For Immediate Release: April 22, 2009
Contact: Jen Fuson
202-965-3500, ext. 609
FDA "Internal Meeting" on Devices Shows Patient Safety at Risk
Medical Device Safety Act Needed to Restore Accountability of Manufacturers
Washington, DC—A report in The New York Times this morning indicating the Food and Drug Administration (FDA) is holding a rare “all-hands meeting” to discuss strategic issues in the medical device division of the agency is a further indication that safety approval of medical devices has been compromised, putting patients’ health and safety at risk according to the American Association for Justice (AAJ).
AAJ has been working in a large coalition of consumer and patient safety groups to enact the Medical Device Safety Act (MDSA), legislation that would restore the rights of medical device patients to seek justice in state courts when they have been harmed by unsafe medical devices.
“The civil justice system provides an added check on manufacturers to hold them accountable for the safety of the products they produce and profit from,” said Sue Steinman, Director of Policy at AAJ. “With the FDA’s medical device division’s integrity in question, it is even more imperative medical device patients have an added layer of protection through the civil justice system,” added Steinman. “We hope Congress will act quickly to restore the rights of medical device patients to hold manufacturers accountable for products that injure patients,” added Steinman.
Michele Meyer of Cambridge, Minnesota lost her child Katie in December from complications related the removal of a defective medical device. The lead wires to her daughter’s defibrillator had fractured, causing the device to malfunction, sending painful shocks throughout Katie’s body. News reports indicate the device had never been tested in humans before being marketed and sold by Medtronic. The device was later recalled. Katie was just 31 years old and engaged to be married.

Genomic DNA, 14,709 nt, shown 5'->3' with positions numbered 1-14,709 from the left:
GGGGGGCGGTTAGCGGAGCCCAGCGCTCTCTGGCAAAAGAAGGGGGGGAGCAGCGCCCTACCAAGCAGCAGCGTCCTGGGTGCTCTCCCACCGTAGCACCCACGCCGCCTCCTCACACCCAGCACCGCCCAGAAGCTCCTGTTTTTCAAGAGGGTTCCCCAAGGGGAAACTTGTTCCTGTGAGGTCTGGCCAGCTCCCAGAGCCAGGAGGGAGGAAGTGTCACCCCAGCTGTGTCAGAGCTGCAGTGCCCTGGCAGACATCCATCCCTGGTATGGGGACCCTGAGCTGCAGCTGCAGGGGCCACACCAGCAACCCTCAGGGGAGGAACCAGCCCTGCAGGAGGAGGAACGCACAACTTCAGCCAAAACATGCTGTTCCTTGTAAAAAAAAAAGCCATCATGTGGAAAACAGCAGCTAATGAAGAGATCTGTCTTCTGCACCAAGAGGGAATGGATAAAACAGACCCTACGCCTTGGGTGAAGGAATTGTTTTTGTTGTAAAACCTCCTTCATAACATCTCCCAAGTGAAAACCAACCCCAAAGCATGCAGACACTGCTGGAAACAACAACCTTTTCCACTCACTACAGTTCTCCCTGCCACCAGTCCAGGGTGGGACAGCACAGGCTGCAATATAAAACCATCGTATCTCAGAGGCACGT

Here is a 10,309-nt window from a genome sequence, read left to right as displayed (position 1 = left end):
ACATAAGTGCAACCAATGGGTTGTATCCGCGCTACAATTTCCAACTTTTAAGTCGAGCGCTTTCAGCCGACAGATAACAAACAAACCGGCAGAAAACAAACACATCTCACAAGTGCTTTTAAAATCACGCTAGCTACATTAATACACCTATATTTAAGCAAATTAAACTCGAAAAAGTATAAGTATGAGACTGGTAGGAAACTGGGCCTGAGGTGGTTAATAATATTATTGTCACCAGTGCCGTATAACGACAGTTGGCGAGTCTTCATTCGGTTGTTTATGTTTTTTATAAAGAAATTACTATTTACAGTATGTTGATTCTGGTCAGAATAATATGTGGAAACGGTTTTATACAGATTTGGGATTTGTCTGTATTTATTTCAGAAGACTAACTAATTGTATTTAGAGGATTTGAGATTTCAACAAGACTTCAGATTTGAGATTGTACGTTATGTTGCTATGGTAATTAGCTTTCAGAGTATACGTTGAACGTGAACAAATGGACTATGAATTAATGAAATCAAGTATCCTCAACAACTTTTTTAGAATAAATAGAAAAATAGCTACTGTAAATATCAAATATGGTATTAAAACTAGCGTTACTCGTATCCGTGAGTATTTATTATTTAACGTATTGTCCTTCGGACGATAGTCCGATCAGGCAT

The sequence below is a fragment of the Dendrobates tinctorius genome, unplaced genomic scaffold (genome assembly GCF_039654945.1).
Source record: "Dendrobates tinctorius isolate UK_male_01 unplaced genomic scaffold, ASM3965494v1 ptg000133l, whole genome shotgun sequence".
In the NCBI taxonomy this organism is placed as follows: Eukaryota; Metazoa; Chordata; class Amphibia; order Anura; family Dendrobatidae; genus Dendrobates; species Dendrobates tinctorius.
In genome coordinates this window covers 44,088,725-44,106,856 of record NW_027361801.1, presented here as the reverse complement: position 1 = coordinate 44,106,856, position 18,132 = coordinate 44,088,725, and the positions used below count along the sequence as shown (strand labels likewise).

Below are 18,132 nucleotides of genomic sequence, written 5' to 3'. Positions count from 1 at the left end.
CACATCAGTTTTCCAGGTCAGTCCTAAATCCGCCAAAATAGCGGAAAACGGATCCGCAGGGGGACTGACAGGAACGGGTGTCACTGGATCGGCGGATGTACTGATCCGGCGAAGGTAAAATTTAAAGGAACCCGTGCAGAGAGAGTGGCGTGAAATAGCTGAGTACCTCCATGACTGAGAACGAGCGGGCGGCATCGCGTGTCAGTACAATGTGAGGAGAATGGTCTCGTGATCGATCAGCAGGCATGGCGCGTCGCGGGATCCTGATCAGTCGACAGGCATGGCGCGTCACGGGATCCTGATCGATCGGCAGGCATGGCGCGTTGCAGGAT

Last year in Riegel v. Medtronic the Supreme Court ruled medical device manufacturers have immunity from state tort suits if the device has been approved by the FDA’s pre-market approval process. The MDSA would restore the right to medical device patients as Congress had intended in 1976 when they passed legislation on medical device safety.
The Government Accountability Office reported in January that the FDA inadequately tested many class III medical devices. The study found in a recent five-year period the FDA did only minimal testing before approving 228 high-risk medical devices, instead of going through the agency’s more stringent premarket review process, as Congress had intended.
Senator Edward Kennedy (D-MA), Chairman of the Senate Health, Education, Labor and Pensions Committee and Rep. Frank Pallone (D-NJ) and U.S. House Energy and Commerce Committee Chairman Henry Waxman (D-CA) are sponsors of the Medical Device Safety Act. Both Chairmen Kennedy and Waxman worked on the original Medical Device Amendments of 1976, authorizing the FDA to regulate medical devices.